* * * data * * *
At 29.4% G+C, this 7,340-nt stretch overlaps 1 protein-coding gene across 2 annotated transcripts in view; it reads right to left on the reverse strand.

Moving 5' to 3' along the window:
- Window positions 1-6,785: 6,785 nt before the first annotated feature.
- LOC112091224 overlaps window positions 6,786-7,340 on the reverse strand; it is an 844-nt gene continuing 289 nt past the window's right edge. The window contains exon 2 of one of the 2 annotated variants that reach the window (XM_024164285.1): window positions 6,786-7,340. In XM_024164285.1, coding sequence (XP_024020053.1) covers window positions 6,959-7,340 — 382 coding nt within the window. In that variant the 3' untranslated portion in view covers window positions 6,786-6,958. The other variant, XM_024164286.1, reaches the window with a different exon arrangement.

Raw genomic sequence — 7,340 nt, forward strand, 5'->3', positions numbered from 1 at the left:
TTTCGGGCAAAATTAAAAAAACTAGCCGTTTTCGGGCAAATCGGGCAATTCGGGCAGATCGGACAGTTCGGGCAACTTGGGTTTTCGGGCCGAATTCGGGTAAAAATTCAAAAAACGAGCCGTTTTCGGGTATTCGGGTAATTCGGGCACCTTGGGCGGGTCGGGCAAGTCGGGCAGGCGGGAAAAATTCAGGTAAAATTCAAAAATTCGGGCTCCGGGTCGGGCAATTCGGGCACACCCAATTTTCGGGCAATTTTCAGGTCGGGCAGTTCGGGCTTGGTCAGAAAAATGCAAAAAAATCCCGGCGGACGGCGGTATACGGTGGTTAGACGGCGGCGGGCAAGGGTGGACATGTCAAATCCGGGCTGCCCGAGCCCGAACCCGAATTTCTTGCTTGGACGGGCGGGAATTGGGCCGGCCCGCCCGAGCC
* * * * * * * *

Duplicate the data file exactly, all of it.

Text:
At 29.4% G+C, this 7,340-nt stretch overlaps 1 protein-coding gene across 2 annotated transcripts in view; it reads right to left on the reverse strand.

Moving 5' to 3' along the window:
- Window positions 1-6,785: 6,785 nt before the first annotated feature.
- LOC112091224 overlaps window positions 6,786-7,340 on the reverse strand; it is an 844-nt gene continuing 289 nt past the window's right edge. The window contains exon 2 of one of the 2 annotated variants that reach the window (XM_024164285.1): window positions 6,786-7,340. In XM_024164285.1, coding sequence (XP_024020053.1) covers window positions 6,959-7,340 — 382 coding nt within the window. In that variant the 3' untranslated portion in view covers window positions 6,786-6,958. The other variant, XM_024164286.1, reaches the window with a different exon arrangement.

Raw genomic sequence — 7,340 nt, forward strand, 5'->3', positions numbered from 1 at the left:
TTTCGGGCAAAATTAAAAAAACTAGCCGTTTTCGGGCAAATCGGGCAATTCGGGCAGATCGGACAGTTCGGGCAACTTGGGTTTTCGGGCCGAATTCGGGTAAAAATTCAAAAAACGAGCCGTTTTCGGGTATTCGGGTAATTCGGGCACCTTGGGCGGGTCGGGCAAGTCGGGCAGGCGGGAAAAATTCAGGTAAAATTCAAAAATTCGGGCTCCGGGTCGGGCAATTCGGGCACACCCAATTTTCGGGCAATTTTCAGGTCGGGCAGTTCGGGCTTGGTCAGAAAAATGCAAAAAAATCCCGGCGGACGGCGGTATACGGTGGTTAGACGGCGGCGGGCAAGGGTGGACATGTCAAATCCGGGCTGCCCGAGCCCGAACCCGAATTTCTTGCTTGGACGGGCGGGAATTGGGCCGGCCCGCCCGAGCC